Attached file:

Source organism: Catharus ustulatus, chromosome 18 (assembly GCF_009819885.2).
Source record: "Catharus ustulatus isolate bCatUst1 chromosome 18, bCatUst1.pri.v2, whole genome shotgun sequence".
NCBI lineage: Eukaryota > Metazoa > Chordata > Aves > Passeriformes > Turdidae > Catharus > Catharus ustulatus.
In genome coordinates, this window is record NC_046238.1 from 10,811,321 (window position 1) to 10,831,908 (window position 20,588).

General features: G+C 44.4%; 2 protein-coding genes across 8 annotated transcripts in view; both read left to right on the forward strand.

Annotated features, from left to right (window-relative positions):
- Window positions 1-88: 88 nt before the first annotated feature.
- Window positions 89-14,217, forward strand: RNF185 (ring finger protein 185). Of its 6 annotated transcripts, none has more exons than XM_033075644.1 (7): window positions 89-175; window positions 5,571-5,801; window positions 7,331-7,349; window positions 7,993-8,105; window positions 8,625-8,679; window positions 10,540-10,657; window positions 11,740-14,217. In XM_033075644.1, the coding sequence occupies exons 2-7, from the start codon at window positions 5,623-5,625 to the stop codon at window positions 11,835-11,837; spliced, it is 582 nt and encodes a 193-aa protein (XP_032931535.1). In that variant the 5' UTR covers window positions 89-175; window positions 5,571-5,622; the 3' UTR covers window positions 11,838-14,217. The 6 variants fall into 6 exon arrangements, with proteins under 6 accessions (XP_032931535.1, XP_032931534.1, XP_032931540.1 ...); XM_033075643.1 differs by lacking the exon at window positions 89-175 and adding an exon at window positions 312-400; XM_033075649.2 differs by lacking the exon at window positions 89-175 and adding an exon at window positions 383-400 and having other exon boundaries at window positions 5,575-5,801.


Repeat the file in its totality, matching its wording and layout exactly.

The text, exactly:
Source organism: Catharus ustulatus, chromosome 18 (assembly GCF_009819885.2).
Source record: "Catharus ustulatus isolate bCatUst1 chromosome 18, bCatUst1.pri.v2, whole genome shotgun sequence".
NCBI lineage: Eukaryota > Metazoa > Chordata > Aves > Passeriformes > Turdidae > Catharus > Catharus ustulatus.
In genome coordinates, this window is record NC_046238.1 from 10,811,321 (window position 1) to 10,831,908 (window position 20,588).

General features: G+C 44.4%; 2 protein-coding genes across 8 annotated transcripts in view; both read left to right on the forward strand.

Annotated features, from left to right (window-relative positions):
- Window positions 1-88: 88 nt before the first annotated feature.
- Window positions 89-14,217, forward strand: RNF185 (ring finger protein 185). Of its 6 annotated transcripts, none has more exons than XM_033075644.1 (7): window positions 89-175; window positions 5,571-5,801; window positions 7,331-7,349; window positions 7,993-8,105; window positions 8,625-8,679; window positions 10,540-10,657; window positions 11,740-14,217. In XM_033075644.1, the coding sequence occupies exons 2-7, from the start codon at window positions 5,623-5,625 to the stop codon at window positions 11,835-11,837; spliced, it is 582 nt and encodes a 193-aa protein (XP_032931535.1). In that variant the 5' UTR covers window positions 89-175; window positions 5,571-5,622; the 3' UTR covers window positions 11,838-14,217. The 6 variants fall into 6 exon arrangements, with proteins under 6 accessions (XP_032931535.1, XP_032931534.1, XP_032931540.1 ...); XM_033075643.1 differs by lacking the exon at window positions 89-175 and adding an exon at window positions 312-400; XM_033075649.2 differs by lacking the exon at window positions 89-175 and adding an exon at window positions 383-400 and having other exon boundaries at window positions 5,575-5,801.